You’re a person, I think

I look at photos of us often. Unabashedly, I don’t try to stop myself. I think it makes me happy, looking at us, holding each other, smiling in the sun, on top of mountains, surrounded by green.

It reminds me of your face and body. That you’re a person with a beard, and you exist. That you’re not just some concept, a thing everyone in my life is nervously watching me for signs for, expecting me to mourn.

You’re a person, I think. I think you’re real. Every so often I get lucky, and I catch a glimpse of you inside a photo. Your voice or laughter or mind or gait peaks through, and I remember who you are, at the other side of an emptied, blank text thread. Something swings out of my gut, reaching out to the sadness, trying to connect and place itself. 

happy · sad

It’s a beautiful day

I’m happy you dumped me while the trees are flowering. I endure this sad time as the earth constantly begs me to smile. This line of fuscisa trees is so beautiful; I don’t remember there being so many flowering trees; you’d love it here. The sunshine brings out all the couples, walking where I run, holding hands.


He only posts on Snapchat when he’s lonely

He only posts on Snapchat when he’s lonely. When he’s trying to entertain himself, stay busy, find meaning, find a connection: a beautiful flower worth sharing, a baked food that filled three hours of Sunday, a bird in the park: craving a little more, a little more connection, filling time, but not filled out, searching for meaning, flipping the page in the calendar I gave him to reveal a new pic, he only posts on Snapchat when he’s lonely. 

happy · sad

A release

Somebody asks me a question about you. I savor the opportunity to discuss your will and wants and plans. They clearly don’t know we’re no longer together; I no longer represent you. It feels so good to let out all this knowledge I have, wasting inside. My internal dialogue still debates with you, still plans everything I want to tell you, how I want to frame it, cherry picking the details you’ll find most interesting. All the scripts rot in my mind. 



“I don’t know who you’re with these days, might be with someone new

And if you are, I hope he treats you like a lover ought to do.

But whoever makes you happy, it don’t really matter who

I’ve got a new lover now, I hope you’ve got a lover too.”

Your favorite songs fill my home as I try to make my lonely home sound more like your home that felt like my home, too. My friends tell me that I’m allowed to follow you through your online music collection, that that’s the problem they had when they broke up, too, that you’re a good person to follow for music, so I’m allowed to follow your music. I try to make my home sound like your home, so I can feel at home, and I wonder if you have a lover, and I imagine you wish a new lover upon me, but I can’t wish you have a lover, too.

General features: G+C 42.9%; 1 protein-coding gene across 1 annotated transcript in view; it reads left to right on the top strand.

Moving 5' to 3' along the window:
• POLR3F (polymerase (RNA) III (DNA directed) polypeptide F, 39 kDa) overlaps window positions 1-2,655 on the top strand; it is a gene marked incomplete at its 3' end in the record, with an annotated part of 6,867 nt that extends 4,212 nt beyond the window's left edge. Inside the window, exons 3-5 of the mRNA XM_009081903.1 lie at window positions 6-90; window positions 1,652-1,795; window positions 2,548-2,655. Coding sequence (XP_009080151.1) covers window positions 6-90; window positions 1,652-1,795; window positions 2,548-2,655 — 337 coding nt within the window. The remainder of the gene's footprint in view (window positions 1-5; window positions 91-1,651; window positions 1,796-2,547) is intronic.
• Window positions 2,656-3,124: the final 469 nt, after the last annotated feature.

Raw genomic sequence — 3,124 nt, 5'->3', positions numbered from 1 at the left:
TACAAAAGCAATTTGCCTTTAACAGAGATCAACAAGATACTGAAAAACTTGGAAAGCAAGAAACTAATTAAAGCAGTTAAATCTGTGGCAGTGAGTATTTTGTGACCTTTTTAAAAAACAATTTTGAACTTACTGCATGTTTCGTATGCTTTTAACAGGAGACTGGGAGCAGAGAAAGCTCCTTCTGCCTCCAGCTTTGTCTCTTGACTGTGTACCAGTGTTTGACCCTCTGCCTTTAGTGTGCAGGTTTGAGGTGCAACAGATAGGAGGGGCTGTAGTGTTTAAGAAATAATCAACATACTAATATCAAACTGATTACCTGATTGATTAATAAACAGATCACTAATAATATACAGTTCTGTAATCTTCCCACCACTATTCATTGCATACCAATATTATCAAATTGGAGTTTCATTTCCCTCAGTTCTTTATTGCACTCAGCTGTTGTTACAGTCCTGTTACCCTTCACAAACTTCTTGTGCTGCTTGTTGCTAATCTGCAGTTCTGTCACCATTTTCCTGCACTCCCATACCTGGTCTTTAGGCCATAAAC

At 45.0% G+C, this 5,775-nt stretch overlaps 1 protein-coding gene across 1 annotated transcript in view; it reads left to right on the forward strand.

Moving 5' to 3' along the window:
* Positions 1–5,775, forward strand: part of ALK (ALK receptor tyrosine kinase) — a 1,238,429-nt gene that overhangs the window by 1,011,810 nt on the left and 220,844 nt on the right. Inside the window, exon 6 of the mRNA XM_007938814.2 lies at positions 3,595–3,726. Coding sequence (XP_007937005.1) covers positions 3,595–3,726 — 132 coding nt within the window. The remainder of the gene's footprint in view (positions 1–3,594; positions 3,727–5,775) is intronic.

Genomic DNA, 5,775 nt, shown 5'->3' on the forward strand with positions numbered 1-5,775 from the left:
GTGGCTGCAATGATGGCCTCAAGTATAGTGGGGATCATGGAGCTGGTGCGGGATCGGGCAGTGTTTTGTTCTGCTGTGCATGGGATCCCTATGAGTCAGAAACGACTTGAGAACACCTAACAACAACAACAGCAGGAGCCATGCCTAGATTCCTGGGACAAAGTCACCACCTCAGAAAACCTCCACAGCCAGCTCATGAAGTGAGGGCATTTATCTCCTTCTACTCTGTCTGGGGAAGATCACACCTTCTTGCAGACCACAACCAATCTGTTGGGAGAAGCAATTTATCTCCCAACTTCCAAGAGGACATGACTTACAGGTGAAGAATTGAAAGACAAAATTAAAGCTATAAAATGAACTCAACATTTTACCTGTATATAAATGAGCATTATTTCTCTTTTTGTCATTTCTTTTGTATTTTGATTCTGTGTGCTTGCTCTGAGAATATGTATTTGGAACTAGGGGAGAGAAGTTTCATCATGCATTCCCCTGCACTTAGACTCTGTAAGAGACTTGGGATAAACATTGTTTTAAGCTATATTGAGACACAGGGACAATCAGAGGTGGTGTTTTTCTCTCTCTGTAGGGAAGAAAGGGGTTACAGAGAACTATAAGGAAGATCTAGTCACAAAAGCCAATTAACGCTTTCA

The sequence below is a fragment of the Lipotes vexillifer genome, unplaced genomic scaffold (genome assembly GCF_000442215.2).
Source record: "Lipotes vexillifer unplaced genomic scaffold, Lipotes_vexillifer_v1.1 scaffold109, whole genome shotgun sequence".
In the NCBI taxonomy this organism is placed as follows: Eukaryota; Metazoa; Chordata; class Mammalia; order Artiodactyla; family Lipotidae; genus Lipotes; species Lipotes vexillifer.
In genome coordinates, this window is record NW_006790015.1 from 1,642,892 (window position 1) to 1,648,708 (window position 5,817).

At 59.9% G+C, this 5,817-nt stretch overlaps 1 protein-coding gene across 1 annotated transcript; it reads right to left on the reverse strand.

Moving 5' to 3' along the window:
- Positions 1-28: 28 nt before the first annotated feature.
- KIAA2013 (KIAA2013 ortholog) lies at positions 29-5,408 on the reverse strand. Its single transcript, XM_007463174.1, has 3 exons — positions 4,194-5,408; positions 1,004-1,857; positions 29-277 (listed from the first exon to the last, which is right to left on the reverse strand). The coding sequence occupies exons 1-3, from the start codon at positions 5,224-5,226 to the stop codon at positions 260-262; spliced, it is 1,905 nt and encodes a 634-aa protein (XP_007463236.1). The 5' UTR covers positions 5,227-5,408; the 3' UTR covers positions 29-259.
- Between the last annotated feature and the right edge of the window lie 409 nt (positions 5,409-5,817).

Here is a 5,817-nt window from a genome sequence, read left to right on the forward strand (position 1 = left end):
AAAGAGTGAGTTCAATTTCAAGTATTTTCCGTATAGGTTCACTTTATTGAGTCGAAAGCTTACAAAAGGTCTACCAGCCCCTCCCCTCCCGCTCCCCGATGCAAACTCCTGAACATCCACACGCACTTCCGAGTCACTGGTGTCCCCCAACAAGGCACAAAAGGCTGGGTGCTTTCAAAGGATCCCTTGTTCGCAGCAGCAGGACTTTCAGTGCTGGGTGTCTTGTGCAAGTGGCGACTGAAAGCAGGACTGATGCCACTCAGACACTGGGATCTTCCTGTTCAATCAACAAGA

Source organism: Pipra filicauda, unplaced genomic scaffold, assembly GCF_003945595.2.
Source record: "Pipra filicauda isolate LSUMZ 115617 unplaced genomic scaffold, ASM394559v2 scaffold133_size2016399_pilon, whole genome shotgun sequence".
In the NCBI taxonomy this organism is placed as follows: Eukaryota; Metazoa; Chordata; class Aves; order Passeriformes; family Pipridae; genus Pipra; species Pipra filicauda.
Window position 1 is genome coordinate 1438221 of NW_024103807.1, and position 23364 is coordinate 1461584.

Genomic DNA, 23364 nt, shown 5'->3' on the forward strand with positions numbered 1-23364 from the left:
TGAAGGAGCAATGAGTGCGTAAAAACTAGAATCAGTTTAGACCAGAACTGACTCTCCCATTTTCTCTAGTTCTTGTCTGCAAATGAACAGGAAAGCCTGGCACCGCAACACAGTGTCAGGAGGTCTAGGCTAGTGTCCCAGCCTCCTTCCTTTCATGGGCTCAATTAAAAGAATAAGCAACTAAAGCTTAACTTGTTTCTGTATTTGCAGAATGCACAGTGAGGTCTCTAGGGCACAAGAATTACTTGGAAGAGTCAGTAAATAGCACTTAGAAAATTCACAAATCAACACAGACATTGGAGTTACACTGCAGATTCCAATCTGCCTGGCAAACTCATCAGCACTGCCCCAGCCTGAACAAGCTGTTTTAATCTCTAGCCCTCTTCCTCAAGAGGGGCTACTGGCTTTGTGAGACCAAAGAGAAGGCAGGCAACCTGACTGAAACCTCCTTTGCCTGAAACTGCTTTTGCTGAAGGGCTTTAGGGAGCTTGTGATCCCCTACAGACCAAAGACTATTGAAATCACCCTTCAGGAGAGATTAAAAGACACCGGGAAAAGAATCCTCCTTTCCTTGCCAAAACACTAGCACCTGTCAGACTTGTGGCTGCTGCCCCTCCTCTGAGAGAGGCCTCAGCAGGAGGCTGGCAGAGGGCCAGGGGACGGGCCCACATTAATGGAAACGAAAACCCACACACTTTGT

“I hope you’ve got a lover, too,” the speaker repeats: it sounds like you’re singing directly to me.

It reminds me of the silly time I called you my lover because I didn’t yet have my license to use the word I wanted to use. We’d spent the last three months planning how we could open up our lives to spend time together, and we were just beginning to really date. I was exclusively with you; you were exclusively with me.

I had a group invitation to address; I didn’t know what to call you; I knew what I wasn’t allowed to call you. I said, “Hello friends and lover!” because you were indisputably my lover, and everyone laughed, some uncomfortably.

Fifteen months later, your younger brother asked you for a recommendation for a restaurant to celebrate his anniversary. When I asked you if we had an anniversary, you said, “I remember a particular occasion, being called ‘lover,’ so I know that the date is past July.” You were my lover then, but you weren’t just my lover then to me.

I don’t want another lover.


Always dreaming

After all these hard days, I’m pretty sure one day it’ll be over, I’ll get to run into your broad arms. You’ll hold me; you’ll smell good. None of this will matter.

I know I’m supposed to stop believing that. At my core, it’s a feeling I can’t shake.

You are so steady, so consistent; you tip toed out of my life so politely like the mornings you’d quietly grab your gym clothes in the dark to get dressed in the hall as I slept for another hour. I expect you to come back home, return to bed, shower fresh with a kiss. First, I’d feel your beard brush against me, still a little damp. At your insistence, I’d pry my eyes open, welcomed to the day by the vision of your cute face, basked in some daylight. You’d fill my field of vision before my worries could load. I felt glamorous.

This morning, I waited, but my cheek went untouched. By the time it was time to pry my eyes open, cheek-touched or not, I knew I didn’t want my eyes to use their open state to see, to see what wasn’t there. What isn’t there. 

I wake up. It feels like living in a hotel room. “I want to go home,” I think. Home to the place where I never have to worry.

I go to sleep, always dreaming. And I wake up, in the place where I went to sleep, always dreaming. Still alone. Unmoved, but I feel as far from you as ever.